TY’s track record in supporting educational growth through building infrastructure and monetary gifts across the country is unmatched by any Nigerian, dead or alive. His foot sprints are in almost every notable institution of higher learning; from Kano to Kaduna to Oyo to Benue to Taraba State et cetera et cetera. He was instrumental in establishing the Walter Miller University in Dikko, Niger State and work is ongoing at the site of the proposed T. Y. Danjuma University, Takum. It was rather unfortunate that when he asked the management of Taraba State University “what they wanted?” They told him “Sports Pavilion.” A university that has courses that are yet to get accreditation? Shame! He gave them money to build a Sports Pavilion.
Having a Decent Living
The standard of living dimension is measured by gross national income per capita. Per capita income is a metric used to determine the amount of money earned per individual in a nation or geographical area. To have a Human Development Index (HDI) of a nation, its economic growth should be persistent. Economic growth is broadly defined as the rise in the production capacity of an economy in the form of various goods and services called GDP, which results in further development of the current economy giving the opportunity or capability of producing additional value in future. Higher-income of individual citizens because of a better economy will lead to a better standard of living and to receive better healthcare services for improved quality of life.
It is a known fact that General TY Danjuma is one of the major employers of labour in Nigeria. He has created opportunities for individuals to be productive, to earn and improve their standard of living. Beginning with the Nigerian American Line (NAL), a shipping line he founded in 1979, the General has gone on to establish himself as one of the most successful businessmen in Nigeria. In 1984, he established COMET, a shipping agency, primarily to act as an agent for NAL. COMET grew and became one of the largest independent and experienced agents in Nigeria. Other companies established by the general include amongst others South Atlantic Petroleum (SAPETRO), and LBS drills.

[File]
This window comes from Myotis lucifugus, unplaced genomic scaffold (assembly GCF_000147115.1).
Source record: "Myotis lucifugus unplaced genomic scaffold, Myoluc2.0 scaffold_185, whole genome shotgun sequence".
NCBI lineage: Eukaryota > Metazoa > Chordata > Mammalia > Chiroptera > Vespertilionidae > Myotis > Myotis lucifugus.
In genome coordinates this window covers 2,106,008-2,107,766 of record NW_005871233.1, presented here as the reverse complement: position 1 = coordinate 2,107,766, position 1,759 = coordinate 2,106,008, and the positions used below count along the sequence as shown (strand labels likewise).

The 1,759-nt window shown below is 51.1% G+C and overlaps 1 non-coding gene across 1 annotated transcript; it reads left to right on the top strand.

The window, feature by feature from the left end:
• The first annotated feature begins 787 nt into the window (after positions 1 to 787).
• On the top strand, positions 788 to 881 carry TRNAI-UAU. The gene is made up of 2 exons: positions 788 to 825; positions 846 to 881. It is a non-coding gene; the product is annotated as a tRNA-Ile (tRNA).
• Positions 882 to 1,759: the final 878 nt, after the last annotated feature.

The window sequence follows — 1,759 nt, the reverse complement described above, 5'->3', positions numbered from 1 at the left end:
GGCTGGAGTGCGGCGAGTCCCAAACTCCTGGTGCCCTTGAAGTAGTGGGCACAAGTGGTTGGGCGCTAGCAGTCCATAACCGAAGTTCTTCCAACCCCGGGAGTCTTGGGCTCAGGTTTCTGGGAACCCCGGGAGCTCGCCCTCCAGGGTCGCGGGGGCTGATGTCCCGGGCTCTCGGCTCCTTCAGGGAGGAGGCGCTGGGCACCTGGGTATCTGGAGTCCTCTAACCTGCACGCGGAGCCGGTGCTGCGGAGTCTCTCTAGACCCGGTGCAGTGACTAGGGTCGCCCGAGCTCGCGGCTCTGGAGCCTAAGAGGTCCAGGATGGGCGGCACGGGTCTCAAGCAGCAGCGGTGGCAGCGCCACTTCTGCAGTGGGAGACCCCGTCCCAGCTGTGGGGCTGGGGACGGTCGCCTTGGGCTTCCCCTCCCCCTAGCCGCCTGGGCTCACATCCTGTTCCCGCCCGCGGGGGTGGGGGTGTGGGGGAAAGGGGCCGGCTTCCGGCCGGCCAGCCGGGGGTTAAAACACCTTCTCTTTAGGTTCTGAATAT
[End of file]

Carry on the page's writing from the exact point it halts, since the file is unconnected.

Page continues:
These companies have over the years become major employers of labour and source of income for many Nigerians. NAL-COMET, for instance, with branches at Port-Harcourt, Warri and Calabar Seaports, has about 250 employees as of 2009. Other companies and business outfits have a handful of employees. Getting employment is a vital aspect of life. A person needs to work to earn an income that would be used to provide basic human needs (food, cloth, residence, and health) – to have a shot at a decent living. I cannot, for the life in me, begin to imagine the number of people who have themselves become employers of labour through the benevolence of General Theophilus Yakubu Danjuma.
General TY’s contributions in bettering people’s lives have not, as I see it, received the right publicity. Like, who among his contemporaries, especially in the military, left as much footprints on the sands of time like that of the gentle general? One can only disagree relative to the degree of what TY has done but in all sincerity, the man has paid his dues the best way he can.
Let me, therefore, end this piece with this; “Nigeria has been very kind to me. As a youngman, I rose through the ranks in the military to become Chief of Army staff. I retired and went into business and got lucky. I made a lot of money. I am giving back to the poor of my community, to the poor of my society some of the money I made in business as a show of gratitude to Nigeria and to Almighty God” – Lt. Gen. TY Danjuma (Rtd).
Kundila Epemilo Philip (Sir Othello) writes from Jalingo